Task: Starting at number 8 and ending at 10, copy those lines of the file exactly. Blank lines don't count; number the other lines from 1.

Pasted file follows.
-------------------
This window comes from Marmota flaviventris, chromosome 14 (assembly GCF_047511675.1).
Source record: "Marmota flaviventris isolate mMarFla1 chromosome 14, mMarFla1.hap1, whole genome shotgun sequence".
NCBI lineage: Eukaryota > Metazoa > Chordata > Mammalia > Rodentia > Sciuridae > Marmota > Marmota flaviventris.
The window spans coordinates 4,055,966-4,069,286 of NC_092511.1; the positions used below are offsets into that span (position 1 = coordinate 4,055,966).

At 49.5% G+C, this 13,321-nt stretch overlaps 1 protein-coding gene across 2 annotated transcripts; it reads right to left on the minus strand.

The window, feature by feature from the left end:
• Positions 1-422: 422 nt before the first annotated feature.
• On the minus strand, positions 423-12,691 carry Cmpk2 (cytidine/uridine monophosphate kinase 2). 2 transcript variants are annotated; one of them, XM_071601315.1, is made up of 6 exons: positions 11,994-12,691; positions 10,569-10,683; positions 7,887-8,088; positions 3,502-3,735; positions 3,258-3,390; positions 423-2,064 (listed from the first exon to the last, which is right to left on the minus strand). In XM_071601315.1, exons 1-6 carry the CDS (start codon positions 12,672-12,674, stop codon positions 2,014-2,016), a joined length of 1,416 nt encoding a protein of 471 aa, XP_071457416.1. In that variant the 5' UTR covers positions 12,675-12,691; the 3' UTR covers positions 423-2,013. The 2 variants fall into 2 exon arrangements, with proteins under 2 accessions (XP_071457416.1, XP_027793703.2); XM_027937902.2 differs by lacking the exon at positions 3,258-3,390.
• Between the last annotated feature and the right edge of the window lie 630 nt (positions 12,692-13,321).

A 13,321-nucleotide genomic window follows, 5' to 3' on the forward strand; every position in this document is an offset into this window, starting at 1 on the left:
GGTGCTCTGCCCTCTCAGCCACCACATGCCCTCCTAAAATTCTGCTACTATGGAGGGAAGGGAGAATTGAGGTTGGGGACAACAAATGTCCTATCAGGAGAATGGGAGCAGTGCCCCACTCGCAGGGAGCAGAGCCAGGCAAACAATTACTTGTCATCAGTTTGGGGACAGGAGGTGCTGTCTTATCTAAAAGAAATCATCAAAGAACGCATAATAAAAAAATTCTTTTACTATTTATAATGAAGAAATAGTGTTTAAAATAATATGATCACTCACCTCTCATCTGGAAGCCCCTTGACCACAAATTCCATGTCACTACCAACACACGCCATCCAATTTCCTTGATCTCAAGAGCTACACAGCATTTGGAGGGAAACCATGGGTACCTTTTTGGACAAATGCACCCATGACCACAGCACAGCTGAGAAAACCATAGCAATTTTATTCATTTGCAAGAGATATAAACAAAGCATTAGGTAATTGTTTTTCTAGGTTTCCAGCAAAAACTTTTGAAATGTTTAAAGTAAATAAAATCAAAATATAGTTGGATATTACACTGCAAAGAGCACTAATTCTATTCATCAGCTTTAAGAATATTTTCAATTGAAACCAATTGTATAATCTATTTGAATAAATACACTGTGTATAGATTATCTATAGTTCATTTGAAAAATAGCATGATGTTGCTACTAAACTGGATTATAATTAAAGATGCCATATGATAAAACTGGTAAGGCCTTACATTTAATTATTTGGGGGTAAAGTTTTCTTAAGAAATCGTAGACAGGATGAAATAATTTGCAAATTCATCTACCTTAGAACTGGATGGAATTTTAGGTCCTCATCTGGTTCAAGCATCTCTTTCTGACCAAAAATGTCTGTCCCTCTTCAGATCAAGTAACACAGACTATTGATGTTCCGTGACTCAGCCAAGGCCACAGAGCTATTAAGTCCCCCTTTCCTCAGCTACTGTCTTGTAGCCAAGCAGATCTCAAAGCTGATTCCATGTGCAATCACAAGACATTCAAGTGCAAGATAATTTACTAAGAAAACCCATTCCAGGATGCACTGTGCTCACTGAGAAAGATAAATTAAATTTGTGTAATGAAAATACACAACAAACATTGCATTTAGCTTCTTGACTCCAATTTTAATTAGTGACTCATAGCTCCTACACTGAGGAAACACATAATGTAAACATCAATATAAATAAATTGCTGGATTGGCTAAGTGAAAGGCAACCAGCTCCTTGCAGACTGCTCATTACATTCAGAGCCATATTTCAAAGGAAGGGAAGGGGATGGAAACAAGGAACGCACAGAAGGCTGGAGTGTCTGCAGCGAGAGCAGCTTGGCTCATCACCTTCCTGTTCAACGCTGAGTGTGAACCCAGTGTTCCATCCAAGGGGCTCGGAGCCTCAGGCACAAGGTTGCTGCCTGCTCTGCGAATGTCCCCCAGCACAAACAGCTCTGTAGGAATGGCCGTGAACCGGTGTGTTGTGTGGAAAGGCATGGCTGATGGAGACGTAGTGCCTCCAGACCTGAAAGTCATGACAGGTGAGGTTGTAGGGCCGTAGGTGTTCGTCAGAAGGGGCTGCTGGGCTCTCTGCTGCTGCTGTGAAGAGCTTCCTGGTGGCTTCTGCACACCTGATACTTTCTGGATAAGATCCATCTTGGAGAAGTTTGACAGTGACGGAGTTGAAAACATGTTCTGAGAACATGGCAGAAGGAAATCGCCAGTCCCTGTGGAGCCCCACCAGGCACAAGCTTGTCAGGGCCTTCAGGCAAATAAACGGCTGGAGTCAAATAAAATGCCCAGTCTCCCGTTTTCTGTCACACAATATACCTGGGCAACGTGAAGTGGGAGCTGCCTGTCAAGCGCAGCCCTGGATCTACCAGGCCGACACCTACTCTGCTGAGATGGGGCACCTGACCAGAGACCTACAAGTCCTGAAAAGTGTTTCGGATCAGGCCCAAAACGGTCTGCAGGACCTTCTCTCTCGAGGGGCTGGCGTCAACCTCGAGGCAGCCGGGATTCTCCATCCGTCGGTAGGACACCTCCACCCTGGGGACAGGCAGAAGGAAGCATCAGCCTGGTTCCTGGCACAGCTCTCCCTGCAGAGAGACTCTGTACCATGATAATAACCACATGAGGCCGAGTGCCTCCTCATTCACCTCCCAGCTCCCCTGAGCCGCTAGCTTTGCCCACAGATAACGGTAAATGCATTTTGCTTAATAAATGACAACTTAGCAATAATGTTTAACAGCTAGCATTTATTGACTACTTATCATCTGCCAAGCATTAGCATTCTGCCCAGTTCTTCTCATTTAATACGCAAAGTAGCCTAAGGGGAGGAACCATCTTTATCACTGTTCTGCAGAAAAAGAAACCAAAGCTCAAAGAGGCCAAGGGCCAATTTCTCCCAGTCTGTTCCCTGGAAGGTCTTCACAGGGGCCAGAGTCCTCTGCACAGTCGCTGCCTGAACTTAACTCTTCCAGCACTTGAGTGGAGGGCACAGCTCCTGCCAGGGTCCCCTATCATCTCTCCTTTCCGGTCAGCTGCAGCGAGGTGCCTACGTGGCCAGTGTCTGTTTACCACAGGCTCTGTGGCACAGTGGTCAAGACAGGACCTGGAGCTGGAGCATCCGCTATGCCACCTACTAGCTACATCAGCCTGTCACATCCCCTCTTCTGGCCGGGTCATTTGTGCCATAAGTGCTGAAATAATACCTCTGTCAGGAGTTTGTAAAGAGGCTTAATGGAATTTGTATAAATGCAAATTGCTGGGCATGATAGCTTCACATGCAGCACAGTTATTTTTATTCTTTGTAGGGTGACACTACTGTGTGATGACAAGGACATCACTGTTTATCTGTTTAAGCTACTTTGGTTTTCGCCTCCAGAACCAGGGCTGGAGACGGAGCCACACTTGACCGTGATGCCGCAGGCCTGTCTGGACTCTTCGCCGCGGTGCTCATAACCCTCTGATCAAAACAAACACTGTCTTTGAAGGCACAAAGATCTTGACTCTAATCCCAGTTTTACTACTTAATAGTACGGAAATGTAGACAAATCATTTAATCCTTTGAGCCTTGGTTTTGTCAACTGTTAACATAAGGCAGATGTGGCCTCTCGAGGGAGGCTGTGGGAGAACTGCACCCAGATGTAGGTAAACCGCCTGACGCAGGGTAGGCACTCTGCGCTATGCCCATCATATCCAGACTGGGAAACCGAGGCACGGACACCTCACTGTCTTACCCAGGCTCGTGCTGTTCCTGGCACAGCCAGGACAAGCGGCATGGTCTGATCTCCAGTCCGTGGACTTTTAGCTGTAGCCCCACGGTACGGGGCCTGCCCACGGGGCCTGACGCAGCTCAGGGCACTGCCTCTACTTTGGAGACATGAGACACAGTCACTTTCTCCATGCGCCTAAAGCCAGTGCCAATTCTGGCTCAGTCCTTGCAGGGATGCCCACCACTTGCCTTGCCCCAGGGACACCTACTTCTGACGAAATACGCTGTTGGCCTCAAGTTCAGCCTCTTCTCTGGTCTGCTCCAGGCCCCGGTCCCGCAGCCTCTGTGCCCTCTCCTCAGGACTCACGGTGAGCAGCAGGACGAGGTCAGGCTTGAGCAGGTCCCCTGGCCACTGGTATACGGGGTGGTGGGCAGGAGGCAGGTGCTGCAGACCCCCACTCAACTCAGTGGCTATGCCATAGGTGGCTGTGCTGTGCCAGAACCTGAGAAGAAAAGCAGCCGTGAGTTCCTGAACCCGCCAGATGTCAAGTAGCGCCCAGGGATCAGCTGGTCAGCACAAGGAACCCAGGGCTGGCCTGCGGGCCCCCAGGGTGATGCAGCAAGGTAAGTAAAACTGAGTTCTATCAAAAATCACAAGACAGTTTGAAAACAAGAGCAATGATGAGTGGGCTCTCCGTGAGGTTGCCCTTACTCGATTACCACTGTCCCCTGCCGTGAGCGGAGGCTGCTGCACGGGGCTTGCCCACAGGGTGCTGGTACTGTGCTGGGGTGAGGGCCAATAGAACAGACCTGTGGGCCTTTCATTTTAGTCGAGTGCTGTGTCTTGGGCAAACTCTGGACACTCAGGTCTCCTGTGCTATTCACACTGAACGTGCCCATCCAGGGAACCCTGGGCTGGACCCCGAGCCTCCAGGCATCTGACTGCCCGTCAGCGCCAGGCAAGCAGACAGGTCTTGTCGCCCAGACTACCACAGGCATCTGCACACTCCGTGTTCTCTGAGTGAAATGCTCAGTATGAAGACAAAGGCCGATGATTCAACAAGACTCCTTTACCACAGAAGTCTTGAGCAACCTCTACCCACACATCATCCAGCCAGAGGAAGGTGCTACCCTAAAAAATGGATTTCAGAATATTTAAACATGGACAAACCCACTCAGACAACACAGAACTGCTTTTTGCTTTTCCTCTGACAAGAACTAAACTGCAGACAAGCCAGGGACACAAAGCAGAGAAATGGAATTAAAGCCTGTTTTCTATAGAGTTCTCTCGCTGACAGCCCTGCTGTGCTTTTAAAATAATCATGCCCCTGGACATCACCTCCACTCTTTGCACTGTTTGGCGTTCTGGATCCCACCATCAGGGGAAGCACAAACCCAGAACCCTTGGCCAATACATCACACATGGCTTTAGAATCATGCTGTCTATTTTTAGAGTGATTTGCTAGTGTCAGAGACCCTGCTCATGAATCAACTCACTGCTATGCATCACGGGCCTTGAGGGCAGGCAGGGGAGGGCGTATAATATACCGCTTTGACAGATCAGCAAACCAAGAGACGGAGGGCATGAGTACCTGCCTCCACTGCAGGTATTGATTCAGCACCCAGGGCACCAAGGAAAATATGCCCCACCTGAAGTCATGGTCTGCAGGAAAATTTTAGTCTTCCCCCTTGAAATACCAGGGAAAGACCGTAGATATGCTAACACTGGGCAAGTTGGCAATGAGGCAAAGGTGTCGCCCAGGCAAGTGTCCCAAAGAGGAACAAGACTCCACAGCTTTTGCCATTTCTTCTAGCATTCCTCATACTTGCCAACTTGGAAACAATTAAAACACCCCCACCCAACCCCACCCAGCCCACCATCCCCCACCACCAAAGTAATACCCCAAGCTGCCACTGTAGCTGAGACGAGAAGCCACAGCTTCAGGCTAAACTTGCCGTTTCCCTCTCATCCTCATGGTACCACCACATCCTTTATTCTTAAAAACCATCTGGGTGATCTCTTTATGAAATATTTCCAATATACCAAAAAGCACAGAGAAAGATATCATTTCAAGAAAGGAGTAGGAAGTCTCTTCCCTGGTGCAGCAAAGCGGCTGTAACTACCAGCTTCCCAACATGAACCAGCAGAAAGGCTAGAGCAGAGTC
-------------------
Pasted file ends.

• On the minus strand, positions 423-12,691 carry Cmpk2 (cytidine/uridine monophosphate kinase 2). 2 transcript variants are annotated; one of them, XM_071601315.1, is made up of 6 exons: positions 11,994-12,691; positions 10,569-10,683; positions 7,887-8,088; positions 3,502-3,735; positions 3,258-3,390; positions 423-2,064 (listed from the first exon to the last, which is right to left on the minus strand). In XM_071601315.1, exons 1-6 carry the CDS (start codon positions 12,672-12,674, stop codon positions 2,014-2,016), a joined length of 1,416 nt encoding a protein of 471 aa, XP_071457416.1. In that variant the 5' UTR covers positions 12,675-12,691; the 3' UTR covers positions 423-2,013. The 2 variants fall into 2 exon arrangements, with proteins under 2 accessions (XP_071457416.1, XP_027793703.2); XM_027937902.2 differs by lacking the exon at positions 3,258-3,390.
• Between the last annotated feature and the right edge of the window lie 630 nt (positions 12,692-13,321).

A 13,321-nucleotide genomic window follows, 5' to 3' on the forward strand; every position in this document is an offset into this window, starting at 1 on the left: